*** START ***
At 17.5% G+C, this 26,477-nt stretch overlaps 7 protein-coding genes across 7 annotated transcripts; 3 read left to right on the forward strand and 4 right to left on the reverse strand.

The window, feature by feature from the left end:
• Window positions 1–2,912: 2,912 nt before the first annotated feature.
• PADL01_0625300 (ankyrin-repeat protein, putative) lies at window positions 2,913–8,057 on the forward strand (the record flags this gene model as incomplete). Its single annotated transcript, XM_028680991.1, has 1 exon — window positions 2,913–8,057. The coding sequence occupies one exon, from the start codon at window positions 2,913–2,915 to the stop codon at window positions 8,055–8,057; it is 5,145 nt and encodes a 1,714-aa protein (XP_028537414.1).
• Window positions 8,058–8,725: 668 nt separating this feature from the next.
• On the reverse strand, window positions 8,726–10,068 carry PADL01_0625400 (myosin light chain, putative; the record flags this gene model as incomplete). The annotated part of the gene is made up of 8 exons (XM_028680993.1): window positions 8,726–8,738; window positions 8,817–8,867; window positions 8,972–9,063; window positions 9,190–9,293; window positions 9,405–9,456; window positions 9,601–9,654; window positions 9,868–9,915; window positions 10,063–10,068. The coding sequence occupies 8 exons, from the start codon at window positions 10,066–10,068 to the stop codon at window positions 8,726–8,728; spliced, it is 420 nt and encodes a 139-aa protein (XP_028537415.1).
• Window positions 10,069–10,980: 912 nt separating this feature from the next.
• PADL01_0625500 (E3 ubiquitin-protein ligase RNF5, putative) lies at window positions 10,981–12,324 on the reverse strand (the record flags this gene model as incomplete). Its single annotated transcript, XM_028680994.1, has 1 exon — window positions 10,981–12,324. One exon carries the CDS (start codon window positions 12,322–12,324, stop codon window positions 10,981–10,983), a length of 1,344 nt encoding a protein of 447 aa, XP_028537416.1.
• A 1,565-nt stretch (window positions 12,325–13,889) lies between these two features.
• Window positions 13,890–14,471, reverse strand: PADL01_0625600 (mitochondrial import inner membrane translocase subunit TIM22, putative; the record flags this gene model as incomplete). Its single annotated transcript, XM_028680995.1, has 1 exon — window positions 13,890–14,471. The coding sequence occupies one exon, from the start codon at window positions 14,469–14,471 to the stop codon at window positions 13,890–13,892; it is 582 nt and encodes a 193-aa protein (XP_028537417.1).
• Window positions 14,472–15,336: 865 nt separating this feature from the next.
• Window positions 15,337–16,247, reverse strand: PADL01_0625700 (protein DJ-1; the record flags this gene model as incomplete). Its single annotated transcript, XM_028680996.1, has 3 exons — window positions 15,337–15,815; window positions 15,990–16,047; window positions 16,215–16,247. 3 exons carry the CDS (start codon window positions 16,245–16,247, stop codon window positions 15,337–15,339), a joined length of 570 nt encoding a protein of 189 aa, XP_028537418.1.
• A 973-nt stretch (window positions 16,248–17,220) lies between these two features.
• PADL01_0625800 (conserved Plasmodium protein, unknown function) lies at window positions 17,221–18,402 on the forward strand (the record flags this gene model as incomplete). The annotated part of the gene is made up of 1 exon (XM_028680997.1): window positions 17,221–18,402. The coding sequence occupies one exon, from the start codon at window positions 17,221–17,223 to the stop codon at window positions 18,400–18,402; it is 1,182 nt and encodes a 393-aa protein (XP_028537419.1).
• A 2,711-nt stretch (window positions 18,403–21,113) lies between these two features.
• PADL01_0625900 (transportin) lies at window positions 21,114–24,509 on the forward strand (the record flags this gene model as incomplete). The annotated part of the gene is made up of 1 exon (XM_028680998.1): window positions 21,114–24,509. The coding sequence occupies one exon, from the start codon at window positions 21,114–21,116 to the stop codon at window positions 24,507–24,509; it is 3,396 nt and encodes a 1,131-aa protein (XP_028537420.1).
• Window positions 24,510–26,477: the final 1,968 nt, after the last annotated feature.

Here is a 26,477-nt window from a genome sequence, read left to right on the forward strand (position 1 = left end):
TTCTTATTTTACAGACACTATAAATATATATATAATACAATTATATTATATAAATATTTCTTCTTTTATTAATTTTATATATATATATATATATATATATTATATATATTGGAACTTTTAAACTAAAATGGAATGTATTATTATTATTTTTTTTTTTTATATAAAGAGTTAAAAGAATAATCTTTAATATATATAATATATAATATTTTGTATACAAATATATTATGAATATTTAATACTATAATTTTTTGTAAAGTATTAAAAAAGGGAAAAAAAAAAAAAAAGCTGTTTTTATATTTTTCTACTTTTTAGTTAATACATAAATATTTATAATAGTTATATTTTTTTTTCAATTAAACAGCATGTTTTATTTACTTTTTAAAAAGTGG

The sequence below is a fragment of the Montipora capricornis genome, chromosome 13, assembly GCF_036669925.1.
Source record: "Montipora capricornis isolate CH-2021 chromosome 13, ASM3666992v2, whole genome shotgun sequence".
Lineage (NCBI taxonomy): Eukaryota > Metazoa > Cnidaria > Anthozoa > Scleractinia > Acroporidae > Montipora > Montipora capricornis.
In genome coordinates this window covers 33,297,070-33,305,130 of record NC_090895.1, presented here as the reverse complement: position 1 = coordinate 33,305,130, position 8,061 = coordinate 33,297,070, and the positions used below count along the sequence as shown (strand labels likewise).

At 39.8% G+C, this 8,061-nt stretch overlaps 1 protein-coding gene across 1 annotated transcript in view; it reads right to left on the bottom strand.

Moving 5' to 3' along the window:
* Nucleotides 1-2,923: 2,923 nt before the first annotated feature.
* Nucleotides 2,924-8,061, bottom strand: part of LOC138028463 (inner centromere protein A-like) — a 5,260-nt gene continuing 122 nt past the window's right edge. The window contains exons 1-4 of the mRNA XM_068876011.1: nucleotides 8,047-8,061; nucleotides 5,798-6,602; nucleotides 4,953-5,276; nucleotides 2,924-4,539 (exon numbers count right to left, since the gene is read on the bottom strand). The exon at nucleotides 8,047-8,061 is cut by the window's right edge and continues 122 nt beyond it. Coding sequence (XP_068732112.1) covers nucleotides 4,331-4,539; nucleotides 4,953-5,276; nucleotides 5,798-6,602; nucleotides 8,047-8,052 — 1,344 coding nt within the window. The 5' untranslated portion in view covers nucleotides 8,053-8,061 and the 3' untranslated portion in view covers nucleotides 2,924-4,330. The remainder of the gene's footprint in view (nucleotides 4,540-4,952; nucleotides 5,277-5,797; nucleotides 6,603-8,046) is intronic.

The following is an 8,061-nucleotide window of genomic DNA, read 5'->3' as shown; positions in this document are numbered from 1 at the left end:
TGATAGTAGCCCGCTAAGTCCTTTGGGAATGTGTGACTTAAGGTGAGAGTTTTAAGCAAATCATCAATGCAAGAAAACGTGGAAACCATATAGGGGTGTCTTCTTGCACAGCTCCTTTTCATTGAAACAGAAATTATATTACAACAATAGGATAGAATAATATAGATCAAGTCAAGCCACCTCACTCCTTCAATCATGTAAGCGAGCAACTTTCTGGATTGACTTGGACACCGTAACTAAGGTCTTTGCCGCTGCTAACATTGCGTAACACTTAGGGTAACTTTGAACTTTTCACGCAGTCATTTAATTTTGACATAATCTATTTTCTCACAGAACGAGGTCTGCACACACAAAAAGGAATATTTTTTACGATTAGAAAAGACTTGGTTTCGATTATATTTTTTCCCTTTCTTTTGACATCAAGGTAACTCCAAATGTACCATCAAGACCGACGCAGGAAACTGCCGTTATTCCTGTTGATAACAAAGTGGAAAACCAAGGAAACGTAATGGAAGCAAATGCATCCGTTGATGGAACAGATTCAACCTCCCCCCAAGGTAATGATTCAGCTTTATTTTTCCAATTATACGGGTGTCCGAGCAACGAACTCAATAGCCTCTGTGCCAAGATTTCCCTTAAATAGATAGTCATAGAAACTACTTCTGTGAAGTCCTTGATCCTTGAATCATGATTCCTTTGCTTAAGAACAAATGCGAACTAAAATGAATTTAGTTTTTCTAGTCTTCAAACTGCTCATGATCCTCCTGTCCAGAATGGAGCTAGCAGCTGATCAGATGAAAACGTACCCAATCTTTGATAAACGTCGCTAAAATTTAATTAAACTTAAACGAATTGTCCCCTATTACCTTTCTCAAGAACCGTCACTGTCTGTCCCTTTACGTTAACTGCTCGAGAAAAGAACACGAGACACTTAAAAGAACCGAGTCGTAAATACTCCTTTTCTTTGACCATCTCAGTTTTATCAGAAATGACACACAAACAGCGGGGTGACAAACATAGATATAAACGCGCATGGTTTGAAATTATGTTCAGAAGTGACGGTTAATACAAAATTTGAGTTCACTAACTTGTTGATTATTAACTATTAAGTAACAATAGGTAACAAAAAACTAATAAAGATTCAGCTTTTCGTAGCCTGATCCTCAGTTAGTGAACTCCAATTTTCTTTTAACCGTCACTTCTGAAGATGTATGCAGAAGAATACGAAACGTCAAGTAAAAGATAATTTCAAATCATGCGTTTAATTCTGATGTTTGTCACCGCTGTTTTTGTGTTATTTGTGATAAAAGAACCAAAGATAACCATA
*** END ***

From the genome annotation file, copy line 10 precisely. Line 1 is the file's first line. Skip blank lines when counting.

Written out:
• Window positions 13,890–14,471, reverse strand: PADL01_0625600 (mitochondrial import inner membrane translocase subunit TIM22, putative; the record flags this gene model as incomplete). Its single annotated transcript, XM_028680995.1, has 1 exon — window positions 13,890–14,471. The coding sequence occupies one exon, from the start codon at window positions 14,469–14,471 to the stop codon at window positions 13,890–13,892; it is 582 nt and encodes a 193-aa protein (XP_028537417.1).